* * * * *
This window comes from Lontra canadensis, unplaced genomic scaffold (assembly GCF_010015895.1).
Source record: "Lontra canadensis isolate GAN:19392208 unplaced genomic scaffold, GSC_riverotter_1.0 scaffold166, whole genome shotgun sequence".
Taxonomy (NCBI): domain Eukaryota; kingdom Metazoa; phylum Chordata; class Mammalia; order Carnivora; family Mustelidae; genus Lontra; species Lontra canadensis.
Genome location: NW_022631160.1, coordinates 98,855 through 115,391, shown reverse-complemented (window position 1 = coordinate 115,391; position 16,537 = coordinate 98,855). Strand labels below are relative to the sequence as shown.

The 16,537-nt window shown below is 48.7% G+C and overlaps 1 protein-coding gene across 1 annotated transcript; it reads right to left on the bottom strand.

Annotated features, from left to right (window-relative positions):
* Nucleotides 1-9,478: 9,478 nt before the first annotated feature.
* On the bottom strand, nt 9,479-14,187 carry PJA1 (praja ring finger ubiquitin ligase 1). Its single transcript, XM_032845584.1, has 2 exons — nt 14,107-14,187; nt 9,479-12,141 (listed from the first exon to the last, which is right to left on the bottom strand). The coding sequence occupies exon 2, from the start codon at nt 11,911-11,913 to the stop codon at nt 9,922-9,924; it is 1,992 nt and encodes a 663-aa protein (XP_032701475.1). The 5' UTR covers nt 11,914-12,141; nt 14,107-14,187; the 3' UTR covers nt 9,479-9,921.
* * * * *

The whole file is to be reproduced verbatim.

This window comes from Lontra canadensis, unplaced genomic scaffold (assembly GCF_010015895.1).
Source record: "Lontra canadensis isolate GAN:19392208 unplaced genomic scaffold, GSC_riverotter_1.0 scaffold166, whole genome shotgun sequence".
Taxonomy (NCBI): domain Eukaryota; kingdom Metazoa; phylum Chordata; class Mammalia; order Carnivora; family Mustelidae; genus Lontra; species Lontra canadensis.
Genome location: NW_022631160.1, coordinates 98,855 through 115,391, shown reverse-complemented (window position 1 = coordinate 115,391; position 16,537 = coordinate 98,855). Strand labels below are relative to the sequence as shown.

The 16,537-nt window shown below is 48.7% G+C and overlaps 1 protein-coding gene across 1 annotated transcript; it reads right to left on the bottom strand.

Annotated features, from left to right (window-relative positions):
* Nucleotides 1-9,478: 9,478 nt before the first annotated feature.
* On the bottom strand, nt 9,479-14,187 carry PJA1 (praja ring finger ubiquitin ligase 1). Its single transcript, XM_032845584.1, has 2 exons — nt 14,107-14,187; nt 9,479-12,141 (listed from the first exon to the last, which is right to left on the bottom strand). The coding sequence occupies exon 2, from the start codon at nt 11,911-11,913 to the stop codon at nt 9,922-9,924; it is 1,992 nt and encodes a 663-aa protein (XP_032701475.1). The 5' UTR covers nt 11,914-12,141; nt 14,107-14,187; the 3' UTR covers nt 9,479-9,921.